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The ACCU passes on review copies of computer books to its members for them to review. The result is a large, high quality collection of book reviews by programmers, for programmers. Currently there are 1949 reviews in the database and more every month.
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Software Leadership
Murray Cantor
0 201 70044 1
Rob Hughes
Appeared in:
Murray Cantor writes with an eloquence and brevity that many would do well to take note of. There is no needless repetition of largely irrelevant points here and this book should be recommended simply because it is a pleasure to read, but we should consider the material it presents first.

The book addresses two major issues; the nature and frequent failure of software development and maximising the chances of successful software development.

The first of these issues is handled in a simple and comprehensible way. Difficult conceptual issues are explained in an approachable fashion, allowing the least technical of people to understand the issues involved. For example, the author elegantly explains why the heavily controlled processes of the past have failed; trying to force a linear model onto a non-linear process is doomed to fail.

The presentation of alternatives to traditional software management is not quite as good. The general concepts are well handled, but there is a little too much pressure towards the Rational Unified Process. Perhaps understandable given the author's role at Rational, but nonetheless, the book gives the impression that the RUP is the only reasonable approach to use, which I felt was perhaps unfair. Specialists might see through this commercial pushing, but managers without a significant IT background - who really should be amongst the audience for this book - may not pick up on this and might see the RUP as the next silver bullet. That is not to say that the RUP is not a good solution, but people shouldn't be guided into thinking it is the only solution.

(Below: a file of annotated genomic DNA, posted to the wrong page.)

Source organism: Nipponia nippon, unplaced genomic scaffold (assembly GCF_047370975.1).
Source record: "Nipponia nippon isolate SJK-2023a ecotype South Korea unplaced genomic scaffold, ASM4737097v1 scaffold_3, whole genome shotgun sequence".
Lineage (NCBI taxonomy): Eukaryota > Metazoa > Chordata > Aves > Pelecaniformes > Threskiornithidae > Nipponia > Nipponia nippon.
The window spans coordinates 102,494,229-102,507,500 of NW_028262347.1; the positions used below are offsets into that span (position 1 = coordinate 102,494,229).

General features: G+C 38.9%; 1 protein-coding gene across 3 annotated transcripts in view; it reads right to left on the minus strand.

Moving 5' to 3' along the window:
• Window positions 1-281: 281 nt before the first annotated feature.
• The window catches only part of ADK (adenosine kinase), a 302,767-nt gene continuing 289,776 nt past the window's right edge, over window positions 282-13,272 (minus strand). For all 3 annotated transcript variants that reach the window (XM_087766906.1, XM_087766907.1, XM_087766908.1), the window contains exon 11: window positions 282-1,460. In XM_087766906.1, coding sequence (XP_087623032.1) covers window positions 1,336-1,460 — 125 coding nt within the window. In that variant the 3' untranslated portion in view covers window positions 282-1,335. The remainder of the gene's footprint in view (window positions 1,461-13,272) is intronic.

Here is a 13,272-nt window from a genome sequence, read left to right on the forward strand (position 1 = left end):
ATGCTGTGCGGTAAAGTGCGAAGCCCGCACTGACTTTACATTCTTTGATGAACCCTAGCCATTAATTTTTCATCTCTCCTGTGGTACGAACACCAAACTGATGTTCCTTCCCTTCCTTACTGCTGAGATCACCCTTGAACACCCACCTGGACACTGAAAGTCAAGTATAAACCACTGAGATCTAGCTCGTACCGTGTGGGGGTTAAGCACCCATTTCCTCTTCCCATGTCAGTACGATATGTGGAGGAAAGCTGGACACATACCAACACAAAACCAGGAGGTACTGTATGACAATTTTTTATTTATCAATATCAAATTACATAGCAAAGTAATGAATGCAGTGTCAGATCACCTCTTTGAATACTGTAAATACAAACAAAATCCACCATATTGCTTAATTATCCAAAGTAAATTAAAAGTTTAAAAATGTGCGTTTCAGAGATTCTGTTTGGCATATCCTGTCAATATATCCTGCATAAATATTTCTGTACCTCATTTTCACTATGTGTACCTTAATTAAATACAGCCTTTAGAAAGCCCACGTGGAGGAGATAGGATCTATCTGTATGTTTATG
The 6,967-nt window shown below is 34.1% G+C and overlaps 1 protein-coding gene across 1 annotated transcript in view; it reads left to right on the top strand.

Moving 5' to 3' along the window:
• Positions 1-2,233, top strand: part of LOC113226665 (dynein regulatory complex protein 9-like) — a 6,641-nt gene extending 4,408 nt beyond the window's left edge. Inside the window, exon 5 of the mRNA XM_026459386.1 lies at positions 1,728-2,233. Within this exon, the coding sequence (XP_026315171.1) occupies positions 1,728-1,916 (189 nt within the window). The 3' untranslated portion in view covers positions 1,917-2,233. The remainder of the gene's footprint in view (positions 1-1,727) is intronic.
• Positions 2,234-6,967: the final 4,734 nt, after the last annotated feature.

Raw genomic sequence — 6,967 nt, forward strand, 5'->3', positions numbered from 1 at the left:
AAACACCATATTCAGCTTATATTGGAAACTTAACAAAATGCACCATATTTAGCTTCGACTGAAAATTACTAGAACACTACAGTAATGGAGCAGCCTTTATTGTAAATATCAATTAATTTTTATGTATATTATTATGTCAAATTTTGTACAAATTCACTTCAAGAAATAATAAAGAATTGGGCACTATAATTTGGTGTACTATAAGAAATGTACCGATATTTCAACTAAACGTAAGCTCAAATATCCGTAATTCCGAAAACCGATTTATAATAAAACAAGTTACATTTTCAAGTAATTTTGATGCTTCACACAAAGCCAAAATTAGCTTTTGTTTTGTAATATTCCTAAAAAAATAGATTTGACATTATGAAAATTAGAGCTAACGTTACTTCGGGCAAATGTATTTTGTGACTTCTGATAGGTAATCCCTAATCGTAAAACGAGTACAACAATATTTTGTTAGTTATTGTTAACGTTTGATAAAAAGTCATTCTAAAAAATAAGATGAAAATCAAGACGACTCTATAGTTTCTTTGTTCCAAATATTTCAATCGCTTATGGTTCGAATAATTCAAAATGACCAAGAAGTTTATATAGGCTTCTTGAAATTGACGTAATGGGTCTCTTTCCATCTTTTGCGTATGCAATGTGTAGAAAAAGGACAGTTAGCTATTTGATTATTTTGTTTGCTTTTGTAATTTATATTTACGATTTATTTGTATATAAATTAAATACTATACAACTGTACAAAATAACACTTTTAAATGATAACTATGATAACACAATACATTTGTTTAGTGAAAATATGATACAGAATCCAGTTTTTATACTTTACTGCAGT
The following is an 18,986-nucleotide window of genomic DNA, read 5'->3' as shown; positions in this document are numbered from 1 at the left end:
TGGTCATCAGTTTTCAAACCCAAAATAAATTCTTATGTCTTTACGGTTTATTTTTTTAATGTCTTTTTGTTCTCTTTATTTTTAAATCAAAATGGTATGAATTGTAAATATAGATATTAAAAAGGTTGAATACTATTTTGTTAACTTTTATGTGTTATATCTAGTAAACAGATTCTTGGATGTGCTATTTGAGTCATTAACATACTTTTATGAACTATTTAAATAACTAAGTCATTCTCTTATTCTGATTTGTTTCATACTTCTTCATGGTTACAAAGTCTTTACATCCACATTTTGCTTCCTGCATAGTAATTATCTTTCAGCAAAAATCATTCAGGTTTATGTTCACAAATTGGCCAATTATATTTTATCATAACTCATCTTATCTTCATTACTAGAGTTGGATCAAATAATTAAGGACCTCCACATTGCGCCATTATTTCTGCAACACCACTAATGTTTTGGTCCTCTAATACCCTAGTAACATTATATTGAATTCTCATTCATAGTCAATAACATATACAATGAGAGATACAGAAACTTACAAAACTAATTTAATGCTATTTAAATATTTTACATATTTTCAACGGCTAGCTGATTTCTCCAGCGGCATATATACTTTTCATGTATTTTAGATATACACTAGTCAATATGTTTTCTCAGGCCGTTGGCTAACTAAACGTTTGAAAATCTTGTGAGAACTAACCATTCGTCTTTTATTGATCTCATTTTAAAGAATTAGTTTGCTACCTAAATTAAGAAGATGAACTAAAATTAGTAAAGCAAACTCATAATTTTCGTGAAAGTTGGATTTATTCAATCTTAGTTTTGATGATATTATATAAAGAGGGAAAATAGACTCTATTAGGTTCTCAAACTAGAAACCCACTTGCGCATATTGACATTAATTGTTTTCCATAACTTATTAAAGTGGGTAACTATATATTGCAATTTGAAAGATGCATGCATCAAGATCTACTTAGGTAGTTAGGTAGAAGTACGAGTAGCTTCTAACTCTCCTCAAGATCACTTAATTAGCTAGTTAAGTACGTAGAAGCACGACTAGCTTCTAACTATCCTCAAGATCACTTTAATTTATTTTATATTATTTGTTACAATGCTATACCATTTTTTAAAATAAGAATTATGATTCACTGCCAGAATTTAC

I have chosen a quote to give as an example of how Cantor shows a deep understanding of not just software development processes, but software development people as well.

The fact that programmers can control the unforgiving machine makes them different and creates a sense of separation from those who cannot. [...]. If you cannot write a program, you simply do not get it. If you do not get it, how can you possibly control what the programmers do?

This book is well recommended to everyone from developer to tester to manager. But for the periodic pushes towards the RUP, a highly recommended rating might be justified, but that aspect just dragged it down slightly for me.